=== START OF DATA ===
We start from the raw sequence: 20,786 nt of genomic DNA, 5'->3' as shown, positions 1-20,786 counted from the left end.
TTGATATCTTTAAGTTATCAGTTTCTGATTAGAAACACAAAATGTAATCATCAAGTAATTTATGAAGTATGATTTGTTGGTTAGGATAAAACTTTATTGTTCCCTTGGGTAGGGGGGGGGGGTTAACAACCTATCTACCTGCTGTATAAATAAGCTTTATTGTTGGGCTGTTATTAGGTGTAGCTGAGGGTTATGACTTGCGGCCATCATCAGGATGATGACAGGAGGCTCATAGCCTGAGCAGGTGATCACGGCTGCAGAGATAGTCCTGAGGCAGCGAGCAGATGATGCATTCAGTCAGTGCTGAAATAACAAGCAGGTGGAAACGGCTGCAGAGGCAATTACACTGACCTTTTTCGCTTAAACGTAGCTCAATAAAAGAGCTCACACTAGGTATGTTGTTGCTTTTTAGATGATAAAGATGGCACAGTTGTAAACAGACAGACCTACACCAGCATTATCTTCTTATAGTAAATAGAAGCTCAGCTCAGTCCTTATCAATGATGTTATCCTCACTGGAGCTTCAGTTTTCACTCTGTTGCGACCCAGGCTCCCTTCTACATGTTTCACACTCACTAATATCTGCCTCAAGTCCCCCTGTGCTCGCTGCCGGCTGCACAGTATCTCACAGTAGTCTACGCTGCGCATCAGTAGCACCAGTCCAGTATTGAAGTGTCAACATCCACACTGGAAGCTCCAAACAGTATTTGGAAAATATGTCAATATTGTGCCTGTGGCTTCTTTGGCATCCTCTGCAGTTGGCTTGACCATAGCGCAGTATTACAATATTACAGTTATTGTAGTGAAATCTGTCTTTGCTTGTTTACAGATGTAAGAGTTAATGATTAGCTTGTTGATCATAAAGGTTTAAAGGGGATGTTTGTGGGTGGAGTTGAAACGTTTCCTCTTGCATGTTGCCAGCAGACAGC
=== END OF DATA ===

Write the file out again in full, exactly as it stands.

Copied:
We start from the raw sequence: 20,786 nt of genomic DNA, 5'->3' as shown, positions 1-20,786 counted from the left end.
TTGATATCTTTAAGTTATCAGTTTCTGATTAGAAACACAAAATGTAATCATCAAGTAATTTATGAAGTATGATTTGTTGGTTAGGATAAAACTTTATTGTTCCCTTGGGTAGGGGGGGGGGGTTAACAACCTATCTACCTGCTGTATAAATAAGCTTTATTGTTGGGCTGTTATTAGGTGTAGCTGAGGGTTATGACTTGCGGCCATCATCAGGATGATGACAGGAGGCTCATAGCCTGAGCAGGTGATCACGGCTGCAGAGATAGTCCTGAGGCAGCGAGCAGATGATGCATTCAGTCAGTGCTGAAATAACAAGCAGGTGGAAACGGCTGCAGAGGCAATTACACTGACCTTTTTCGCTTAAACGTAGCTCAATAAAAGAGCTCACACTAGGTATGTTGTTGCTTTTTAGATGATAAAGATGGCACAGTTGTAAACAGACAGACCTACACCAGCATTATCTTCTTATAGTAAATAGAAGCTCAGCTCAGTCCTTATCAATGATGTTATCCTCACTGGAGCTTCAGTTTTCACTCTGTTGCGACCCAGGCTCCCTTCTACATGTTTCACACTCACTAATATCTGCCTCAAGTCCCCCTGTGCTCGCTGCCGGCTGCACAGTATCTCACAGTAGTCTACGCTGCGCATCAGTAGCACCAGTCCAGTATTGAAGTGTCAACATCCACACTGGAAGCTCCAAACAGTATTTGGAAAATATGTCAATATTGTGCCTGTGGCTTCTTTGGCATCCTCTGCAGTTGGCTTGACCATAGCGCAGTATTACAATATTACAGTTATTGTAGTGAAATCTGTCTTTGCTTGTTTACAGATGTAAGAGTTAATGATTAGCTTGTTGATCATAAAGGTTTAAAGGGGATGTTTGTGGGTGGAGTTGAAACGTTTCCTCTTGCATGTTGCCAGCAGACAGC